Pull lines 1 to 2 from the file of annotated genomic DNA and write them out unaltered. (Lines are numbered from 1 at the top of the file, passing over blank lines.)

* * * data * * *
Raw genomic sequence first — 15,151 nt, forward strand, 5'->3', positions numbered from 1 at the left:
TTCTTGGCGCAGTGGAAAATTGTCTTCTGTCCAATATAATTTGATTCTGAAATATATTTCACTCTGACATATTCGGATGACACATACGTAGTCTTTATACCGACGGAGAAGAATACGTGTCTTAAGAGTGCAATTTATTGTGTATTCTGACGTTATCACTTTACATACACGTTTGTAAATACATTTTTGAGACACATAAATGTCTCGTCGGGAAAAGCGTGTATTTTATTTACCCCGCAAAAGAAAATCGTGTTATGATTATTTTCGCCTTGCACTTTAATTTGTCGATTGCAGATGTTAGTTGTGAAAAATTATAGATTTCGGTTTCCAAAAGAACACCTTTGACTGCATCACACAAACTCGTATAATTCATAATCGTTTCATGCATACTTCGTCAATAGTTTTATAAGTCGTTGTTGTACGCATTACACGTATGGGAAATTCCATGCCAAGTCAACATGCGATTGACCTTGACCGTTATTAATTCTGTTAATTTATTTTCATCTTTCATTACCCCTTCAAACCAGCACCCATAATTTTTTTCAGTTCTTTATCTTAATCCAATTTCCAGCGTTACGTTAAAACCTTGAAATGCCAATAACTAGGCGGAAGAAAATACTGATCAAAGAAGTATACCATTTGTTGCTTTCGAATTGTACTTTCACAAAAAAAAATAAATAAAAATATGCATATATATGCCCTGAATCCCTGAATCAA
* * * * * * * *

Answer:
Raw genomic sequence first — 15,151 nt, forward strand, 5'->3', positions numbered from 1 at the left:
TTCTTGGCGCAGTGGAAAATTGTCTTCTGTCCAATATAATTTGATTCTGAAATATATTTCACTCTGACATATTCGGATGACACATACGTAGTCTTTATACCGACGGAGAAGAATACGTGTCTTAAGAGTGCAATTTATTGTGTATTCTGACGTTATCACTTTACATACACGTTTGTAAATACATTTTTGAGACACATAAATGTCTCGTCGGGAAAAGCGTGTATTTTATTTACCCCGCAAAAGAAAATCGTGTTATGATTATTTTCGCCTTGCACTTTAATTTGTCGATTGCAGATGTTAGTTGTGAAAAATTATAGATTTCGGTTTCCAAAAGAACACCTTTGACTGCATCACACAAACTCGTATAATTCATAATCGTTTCATGCATACTTCGTCAATAGTTTTATAAGTCGTTGTTGTACGCATTACACGTATGGGAAATTCCATGCCAAGTCAACATGCGATTGACCTTGACCGTTATTAATTCTGTTAATTTATTTTCATCTTTCATTACCCCTTCAAACCAGCACCCATAATTTTTTTCAGTTCTTTATCTTAATCCAATTTCCAGCGTTACGTTAAAACCTTGAAATGCCAATAACTAGGCGGAAGAAAATACTGATCAAAGAAGTATACCATTTGTTGCTTTCGAATTGTACTTTCACAAAAAAAAATAAATAAAAATATGCATATATATGCCCTGAATCCCTGAATCAA